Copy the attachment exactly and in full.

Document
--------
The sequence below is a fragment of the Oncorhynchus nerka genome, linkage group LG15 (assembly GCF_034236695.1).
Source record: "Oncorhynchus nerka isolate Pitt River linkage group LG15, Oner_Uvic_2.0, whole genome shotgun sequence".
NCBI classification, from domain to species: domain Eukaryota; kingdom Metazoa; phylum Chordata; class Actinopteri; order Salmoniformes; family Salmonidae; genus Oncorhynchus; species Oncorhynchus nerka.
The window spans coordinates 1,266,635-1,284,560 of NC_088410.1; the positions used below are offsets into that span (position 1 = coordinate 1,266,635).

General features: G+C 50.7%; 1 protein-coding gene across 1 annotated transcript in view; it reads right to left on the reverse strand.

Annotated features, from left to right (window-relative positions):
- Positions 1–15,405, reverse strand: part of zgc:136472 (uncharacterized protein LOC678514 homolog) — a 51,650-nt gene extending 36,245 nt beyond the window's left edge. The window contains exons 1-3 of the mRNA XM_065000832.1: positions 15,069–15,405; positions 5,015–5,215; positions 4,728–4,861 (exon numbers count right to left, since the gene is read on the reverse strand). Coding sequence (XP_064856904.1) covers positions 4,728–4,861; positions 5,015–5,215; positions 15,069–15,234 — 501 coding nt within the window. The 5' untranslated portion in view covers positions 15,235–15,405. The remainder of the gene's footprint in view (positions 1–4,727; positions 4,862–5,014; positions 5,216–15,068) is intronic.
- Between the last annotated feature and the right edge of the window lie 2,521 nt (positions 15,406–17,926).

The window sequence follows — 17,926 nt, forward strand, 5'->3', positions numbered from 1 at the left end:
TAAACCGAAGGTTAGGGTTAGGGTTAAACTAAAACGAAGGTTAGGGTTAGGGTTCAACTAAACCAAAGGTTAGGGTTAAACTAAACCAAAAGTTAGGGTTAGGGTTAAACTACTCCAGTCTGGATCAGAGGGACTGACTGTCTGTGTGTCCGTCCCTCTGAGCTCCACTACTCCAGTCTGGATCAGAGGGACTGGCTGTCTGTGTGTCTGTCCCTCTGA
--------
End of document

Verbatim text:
The sequence below is a fragment of the Oncorhynchus nerka genome, linkage group LG15 (assembly GCF_034236695.1).
Source record: "Oncorhynchus nerka isolate Pitt River linkage group LG15, Oner_Uvic_2.0, whole genome shotgun sequence".
NCBI classification, from domain to species: domain Eukaryota; kingdom Metazoa; phylum Chordata; class Actinopteri; order Salmoniformes; family Salmonidae; genus Oncorhynchus; species Oncorhynchus nerka.
The window spans coordinates 1,266,635-1,284,560 of NC_088410.1; the positions used below are offsets into that span (position 1 = coordinate 1,266,635).

General features: G+C 50.7%; 1 protein-coding gene across 1 annotated transcript in view; it reads right to left on the reverse strand.

Annotated features, from left to right (window-relative positions):
- Positions 1–15,405, reverse strand: part of zgc:136472 (uncharacterized protein LOC678514 homolog) — a 51,650-nt gene extending 36,245 nt beyond the window's left edge. The window contains exons 1-3 of the mRNA XM_065000832.1: positions 15,069–15,405; positions 5,015–5,215; positions 4,728–4,861 (exon numbers count right to left, since the gene is read on the reverse strand). Coding sequence (XP_064856904.1) covers positions 4,728–4,861; positions 5,015–5,215; positions 15,069–15,234 — 501 coding nt within the window. The 5' untranslated portion in view covers positions 15,235–15,405. The remainder of the gene's footprint in view (positions 1–4,727; positions 4,862–5,014; positions 5,216–15,068) is intronic.
- Between the last annotated feature and the right edge of the window lie 2,521 nt (positions 15,406–17,926).

The window sequence follows — 17,926 nt, forward strand, 5'->3', positions numbered from 1 at the left end:
TAAACCGAAGGTTAGGGTTAGGGTTAAACTAAAACGAAGGTTAGGGTTAGGGTTCAACTAAACCAAAGGTTAGGGTTAAACTAAACCAAAAGTTAGGGTTAGGGTTAAACTACTCCAGTCTGGATCAGAGGGACTGACTGTCTGTGTGTCCGTCCCTCTGAGCTCCACTACTCCAGTCTGGATCAGAGGGACTGGCTGTCTGTGTGTCTGTCCCTCTGA